The name is meant to describe mysteries very similar to those written by Agatha Christie and are "loosely defined as mysteries which contain no explicit sex or excessive gore or violence; and usually (but are not limited to) featuring an amateur detective, a confined setting, and characters who know one another." As one of my favorite heroines once said, "If someone is going to kill me, I want him to take a personal interest." That means no random acts of violence, just "malice domestic"--that is, murder committed among people who know each other or who are connected in some way. Some of my favorite authors of this genre include Aaron Elkins, Sharyn McCrumb, Charlotte MacLeod, Lauren Haney, Joan Hess, and--last but by no means least--the Grandmaster herself, Elizabeth Peters. Since my first love in this genre was Elizabeth Peters, we'll start there. That's not so easy as it might seem. As someone once remarked, "What can you say about Elizabeth Peters that she hasn't already said?"

Although she's written nine stand-alone novels, Elizabeth Peters is best known for her three different series novels, namely those that feature Vicky Bliss (scholar of medieval art), Jacqueline Kirby (writer and librarian), and Amelia Peabody Emerson. By far the most popular series with readers is that featuring Amelia Peabody, intrepid archaeologist and Egyptologist. Being educated as an Egyptologist, EP has the know-how to spin a great historical mystery with the kind of accuracy that only an expert could render. The series begins in 1884 and subsequent novels have followed the Emerson family all the way into the 1920's. That kind of longevity in a series is rare, and it's not just clever plots and witty and daring heroine that sustain it--it's also the skillfully and intimately drawn characters that keep readers coming back for more. My destiny of being hooked as a loyal reader and admirer of this series is kind of a no-brainer. The Egyptology angle, for one, makes it appealing to me. But there's also the factor of time. I started reading this series when I was around thirteen years old, which means for most of my life each year there's been a new Emerson adventure to pick up. Each book in the series is linked with my memories of growing up, so I have a great affection for all of them.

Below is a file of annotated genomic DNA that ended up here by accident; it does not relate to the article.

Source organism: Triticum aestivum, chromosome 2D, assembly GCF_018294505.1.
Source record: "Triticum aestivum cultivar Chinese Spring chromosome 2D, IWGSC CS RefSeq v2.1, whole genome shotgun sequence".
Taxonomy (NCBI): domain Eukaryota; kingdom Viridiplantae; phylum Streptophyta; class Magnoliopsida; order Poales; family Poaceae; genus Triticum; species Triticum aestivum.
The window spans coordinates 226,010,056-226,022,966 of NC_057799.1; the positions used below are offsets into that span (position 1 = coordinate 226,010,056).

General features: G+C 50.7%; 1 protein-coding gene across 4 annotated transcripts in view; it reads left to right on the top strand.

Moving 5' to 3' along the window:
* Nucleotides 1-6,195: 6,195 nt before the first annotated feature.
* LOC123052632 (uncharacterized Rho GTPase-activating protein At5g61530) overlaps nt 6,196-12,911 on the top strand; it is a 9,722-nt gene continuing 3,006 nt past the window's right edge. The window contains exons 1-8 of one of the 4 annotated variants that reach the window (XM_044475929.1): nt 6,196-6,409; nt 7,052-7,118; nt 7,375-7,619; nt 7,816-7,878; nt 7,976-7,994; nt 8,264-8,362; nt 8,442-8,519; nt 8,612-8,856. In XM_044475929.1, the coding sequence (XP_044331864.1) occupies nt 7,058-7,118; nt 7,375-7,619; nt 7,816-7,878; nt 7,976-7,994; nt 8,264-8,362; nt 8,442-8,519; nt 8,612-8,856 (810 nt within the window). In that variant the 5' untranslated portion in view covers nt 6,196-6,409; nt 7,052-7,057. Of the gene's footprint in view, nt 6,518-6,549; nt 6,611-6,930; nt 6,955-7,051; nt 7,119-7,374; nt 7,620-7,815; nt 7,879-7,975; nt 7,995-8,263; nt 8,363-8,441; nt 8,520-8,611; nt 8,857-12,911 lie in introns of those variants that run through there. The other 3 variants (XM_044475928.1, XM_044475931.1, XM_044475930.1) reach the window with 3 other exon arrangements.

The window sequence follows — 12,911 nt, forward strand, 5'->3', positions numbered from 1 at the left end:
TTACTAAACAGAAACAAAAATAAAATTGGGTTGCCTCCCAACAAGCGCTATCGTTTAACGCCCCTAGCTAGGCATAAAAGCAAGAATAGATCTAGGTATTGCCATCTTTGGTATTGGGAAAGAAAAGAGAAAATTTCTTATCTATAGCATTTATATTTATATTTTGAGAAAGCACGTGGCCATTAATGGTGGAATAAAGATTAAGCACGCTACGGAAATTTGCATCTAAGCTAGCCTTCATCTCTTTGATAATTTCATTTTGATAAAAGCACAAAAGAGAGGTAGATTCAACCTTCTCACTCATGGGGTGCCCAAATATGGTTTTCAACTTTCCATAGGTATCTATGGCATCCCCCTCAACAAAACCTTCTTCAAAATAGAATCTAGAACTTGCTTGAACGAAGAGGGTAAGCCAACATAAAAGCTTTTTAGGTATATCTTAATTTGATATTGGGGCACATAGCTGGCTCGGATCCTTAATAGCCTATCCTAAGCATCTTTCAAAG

Should you consider picking up an Amelia Peabody mystery, I highly recommend you start at the beginning, with Crocodile on the Sandbank. Later developments in the story mean so much more when you know what's happened before. Trust me.

Just because Amelia is my favorite doesn't mean I don't enjoy Vicky and Jacqueline's adventures just as much. Vicky would probably get by just fine, except she keeps getting mixed up with the mysterious John Smythe, forger of art and antiquities--a problematic friend to have when you work in a museum. EP likes to brag that Vicky is one of the first fictional heroines to turn down riding off into the sunset in the arms of the story's hero in favor of blackmailing her superior into giving her a dream job at a major museum. In this way, EP is one of the most influential authors of this genre in the past four decades or so. When she started writing, publishers were locked into romantic suspense novels that followed a set formula. Initially, they were hardly thrilled with the idea of a mystery featuring a smart female protagonist who didn't fall into the arms of the leading man on the last page. As with Amelia, I recommend starting at the beginning of this series. Beware, like the Amelia mysteries, these books are addicting. And with addiction comes the threat of eventually running out of a way to get your fix. When it comes to this series, addicts have been without a fix since the late nineties. For about ten years now there's been one pressing question on loyal reader's minds: "Will there ever be a new Vicky?" It was finally answered this year: Yes. The new book is The Laughter of Dead Kings and it's coming out on my birthday. Can't beat that! (Hence the countdown above.)